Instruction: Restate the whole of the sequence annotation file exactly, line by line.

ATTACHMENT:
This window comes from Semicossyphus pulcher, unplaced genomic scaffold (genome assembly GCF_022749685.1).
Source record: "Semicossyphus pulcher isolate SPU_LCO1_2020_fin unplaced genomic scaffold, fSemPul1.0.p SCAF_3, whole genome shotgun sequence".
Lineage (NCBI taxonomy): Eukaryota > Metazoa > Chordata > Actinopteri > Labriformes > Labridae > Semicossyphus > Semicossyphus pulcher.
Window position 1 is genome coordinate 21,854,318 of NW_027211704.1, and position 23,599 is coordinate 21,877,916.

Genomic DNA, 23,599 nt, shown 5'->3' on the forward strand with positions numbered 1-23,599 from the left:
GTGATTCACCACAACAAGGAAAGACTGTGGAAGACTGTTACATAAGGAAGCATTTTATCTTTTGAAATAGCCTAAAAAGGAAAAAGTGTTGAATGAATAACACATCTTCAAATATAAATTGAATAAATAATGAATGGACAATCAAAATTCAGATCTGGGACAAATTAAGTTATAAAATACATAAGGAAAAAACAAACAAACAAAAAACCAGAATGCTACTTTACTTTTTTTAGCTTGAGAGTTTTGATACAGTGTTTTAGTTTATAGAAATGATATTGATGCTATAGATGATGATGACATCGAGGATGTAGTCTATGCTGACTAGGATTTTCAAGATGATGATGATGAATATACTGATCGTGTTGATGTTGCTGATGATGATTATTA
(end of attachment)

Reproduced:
This window comes from Semicossyphus pulcher, unplaced genomic scaffold (genome assembly GCF_022749685.1).
Source record: "Semicossyphus pulcher isolate SPU_LCO1_2020_fin unplaced genomic scaffold, fSemPul1.0.p SCAF_3, whole genome shotgun sequence".
Lineage (NCBI taxonomy): Eukaryota > Metazoa > Chordata > Actinopteri > Labriformes > Labridae > Semicossyphus > Semicossyphus pulcher.
Window position 1 is genome coordinate 21,854,318 of NW_027211704.1, and position 23,599 is coordinate 21,877,916.

Genomic DNA, 23,599 nt, shown 5'->3' on the forward strand with positions numbered 1-23,599 from the left:
GTGATTCACCACAACAAGGAAAGACTGTGGAAGACTGTTACATAAGGAAGCATTTTATCTTTTGAAATAGCCTAAAAAGGAAAAAGTGTTGAATGAATAACACATCTTCAAATATAAATTGAATAAATAATGAATGGACAATCAAAATTCAGATCTGGGACAAATTAAGTTATAAAATACATAAGGAAAAAACAAACAAACAAAAAACCAGAATGCTACTTTACTTTTTTTAGCTTGAGAGTTTTGATACAGTGTTTTAGTTTATAGAAATGATATTGATGCTATAGATGATGATGACATCGAGGATGTAGTCTATGCTGACTAGGATTTTCAAGATGATGATGATGAATATACTGATCGTGTTGATGTTGCTGATGATGATTATTA